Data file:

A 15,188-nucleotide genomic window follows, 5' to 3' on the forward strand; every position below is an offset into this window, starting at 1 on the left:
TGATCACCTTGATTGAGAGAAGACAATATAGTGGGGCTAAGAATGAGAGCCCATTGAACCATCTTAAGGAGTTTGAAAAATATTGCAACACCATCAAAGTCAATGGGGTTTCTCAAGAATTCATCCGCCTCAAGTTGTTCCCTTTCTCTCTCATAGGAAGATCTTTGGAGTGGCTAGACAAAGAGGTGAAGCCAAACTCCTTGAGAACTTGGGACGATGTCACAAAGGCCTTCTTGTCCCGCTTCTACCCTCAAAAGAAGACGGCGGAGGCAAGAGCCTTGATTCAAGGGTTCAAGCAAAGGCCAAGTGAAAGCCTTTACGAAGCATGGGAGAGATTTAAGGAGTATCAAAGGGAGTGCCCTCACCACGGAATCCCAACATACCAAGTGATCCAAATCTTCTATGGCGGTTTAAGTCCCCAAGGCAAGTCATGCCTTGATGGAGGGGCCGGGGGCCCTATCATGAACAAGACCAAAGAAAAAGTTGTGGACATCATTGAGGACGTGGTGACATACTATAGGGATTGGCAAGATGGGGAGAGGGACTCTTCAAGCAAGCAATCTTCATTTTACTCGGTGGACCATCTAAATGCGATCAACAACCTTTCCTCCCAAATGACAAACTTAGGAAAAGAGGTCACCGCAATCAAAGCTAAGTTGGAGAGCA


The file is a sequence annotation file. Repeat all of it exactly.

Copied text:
A 15,188-nucleotide genomic window follows, 5' to 3' on the forward strand; every position below is an offset into this window, starting at 1 on the left:
TGATCACCTTGATTGAGAGAAGACAATATAGTGGGGCTAAGAATGAGAGCCCATTGAACCATCTTAAGGAGTTTGAAAAATATTGCAACACCATCAAAGTCAATGGGGTTTCTCAAGAATTCATCCGCCTCAAGTTGTTCCCTTTCTCTCTCATAGGAAGATCTTTGGAGTGGCTAGACAAAGAGGTGAAGCCAAACTCCTTGAGAACTTGGGACGATGTCACAAAGGCCTTCTTGTCCCGCTTCTACCCTCAAAAGAAGACGGCGGAGGCAAGAGCCTTGATTCAAGGGTTCAAGCAAAGGCCAAGTGAAAGCCTTTACGAAGCATGGGAGAGATTTAAGGAGTATCAAAGGGAGTGCCCTCACCACGGAATCCCAACATACCAAGTGATCCAAATCTTCTATGGCGGTTTAAGTCCCCAAGGCAAGTCATGCCTTGATGGAGGGGCCGGGGGCCCTATCATGAACAAGACCAAAGAAAAAGTTGTGGACATCATTGAGGACGTGGTGACATACTATAGGGATTGGCAAGATGGGGAGAGGGACTCTTCAAGCAAGCAATCTTCATTTTACTCGGTGGACCATCTAAATGCGATCAACAACCTTTCCTCCCAAATGACAAACTTAGGAAAAGAGGTCACCGCAATCAAAGCTAAGTTGGAGAGCA